I love metaphors. I think they can be so powerful and can convey so much, sometimes with just a few words.
One metaphor we use in coaching to describe the coach’s role in a session with their client is that of a swimming pool. The client is in the swimming pool, and as the coach we have the job of not jumping in the pool with them.
Imagine you were listening to a friend venting about what a jerk their husband had been the other day when he said ‘so and so’ and about how unreasonable her facility medical director’s expectations of her are at clinic, and about how much she always has on her to-do list as she balances her work and her marriage and her kids, not to mention all of this during pandemic times. As her friend, you would probably jump right into the pool with her, affirm her story, pound your fists about what a jerk her husband had been, how unreasonable her director is, and how it’s just all so much and all too much. You’d be empathizing the way that a friend might do, and rightly so.
If that same person were coming to me as a client and I their coach, however, it would be my job to offer something different than nodding yes and believing her interpretation of her circumstances to be the truth. She has you, her friend, to jump into that pool with her.
As her coach, though, I’m sitting outside the pool. I am asking her for the circumstances. What were your husband’s exact words? What did you make those words mean? Why did you choose to interpret them that way? How does it feel for you when you make that mean “X”? When you feel “X,” what do you do or not do—how do you show up? And what results come from you showing up in this way? More often than not, the results that come have a sneaky way of coming back around to support that very presumption we made when we interpreted our husband’s words to mean “X,” “Y,” or “Z.”
When we look at burnout and the stripped-down, bare-bones causes of burnout, we see that a loss of a sense of control over one’s life plays a central role.
Coaching is so beautiful in that it unlocks and reveals the fact that in almost each and every circumstance, we actually hold the majority of the control over how we feel about ourselves, about others, about our lives.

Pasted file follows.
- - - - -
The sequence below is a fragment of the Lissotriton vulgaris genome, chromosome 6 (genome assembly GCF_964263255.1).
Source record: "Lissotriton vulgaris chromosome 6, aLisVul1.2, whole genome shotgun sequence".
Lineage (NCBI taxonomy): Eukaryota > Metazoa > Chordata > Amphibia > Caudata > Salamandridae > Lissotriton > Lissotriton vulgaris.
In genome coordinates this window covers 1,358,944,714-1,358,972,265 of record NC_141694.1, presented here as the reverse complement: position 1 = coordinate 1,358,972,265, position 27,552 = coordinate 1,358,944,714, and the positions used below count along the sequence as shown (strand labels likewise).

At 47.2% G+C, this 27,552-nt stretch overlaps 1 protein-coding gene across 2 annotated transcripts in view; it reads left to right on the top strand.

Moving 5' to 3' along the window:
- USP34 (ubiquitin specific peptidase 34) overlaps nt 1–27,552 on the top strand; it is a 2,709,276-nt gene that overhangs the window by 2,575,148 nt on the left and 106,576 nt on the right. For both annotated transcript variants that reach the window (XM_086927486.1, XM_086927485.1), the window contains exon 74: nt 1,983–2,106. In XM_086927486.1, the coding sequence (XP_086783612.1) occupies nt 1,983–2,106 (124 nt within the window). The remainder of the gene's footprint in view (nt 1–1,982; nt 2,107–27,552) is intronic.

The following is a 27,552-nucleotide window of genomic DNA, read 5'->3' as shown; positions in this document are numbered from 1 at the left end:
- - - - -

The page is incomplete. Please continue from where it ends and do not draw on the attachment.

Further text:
Each and every one of us has within us this capacity—that of intentionally choosing our thoughts.
And because it is always our thoughts that create our feelings.
And because it is always our feelings that drive our actions or inactions.
And because it is always our actions or inactions that create our results.
We hold so much power.
What we don’t control is our circumstances. Everything outside of us—what someone else does or says, what happens in the world. Yeah, that’s a lot, right? But circumstances only have the power to affect our lives through the filter of how we think about them. And man, is that a whole lot of power right there.
And when it comes to physician peer coaching, the beautiful thing about that is that there exists a foundation of understanding that is prebuilt, there from the start. No time must be spent by the physician client explaining to their non-physician coach what medical school is like, what residency is like, and the demands of being a practicing physician. Your physician coach already knows this. Your physician coach has been in that very pool as well.
She knows that throughout all of these years you’ve heard the message that you must be perfect, must never show doubt or uncertainty, must never show weakness, never struggle, never fail, never get sick, never miss a day even when you do get sick because of course, you will.
Long story short—the message has been: Don’t be human.
Or, at the very least, hide your humanness away—push it down, deny it, live in shame about it. And just keep putting one foot in front of the other, no matter what.
No wonder we are so burned out.
We are human, with all of the challenges that being human brings. And, on top of that, we are spending so much energy pretending not to be—pretending to the world, to those around us, and most damaging, to ourselves.
Coaching is about affirming our humanness. Physician coaching is about one physician holding the space for another physician to be human.
That, my physician friends, is one of the most impactful and transformational experiences any of us can give ourselves.
The author would like to thank Brooke Castillo at The Life Coach School for some of the coaching concepts described in this article.
Sara Tamarin is a pediatrician and can be reached at Sara Tamarin, MD Coaching.
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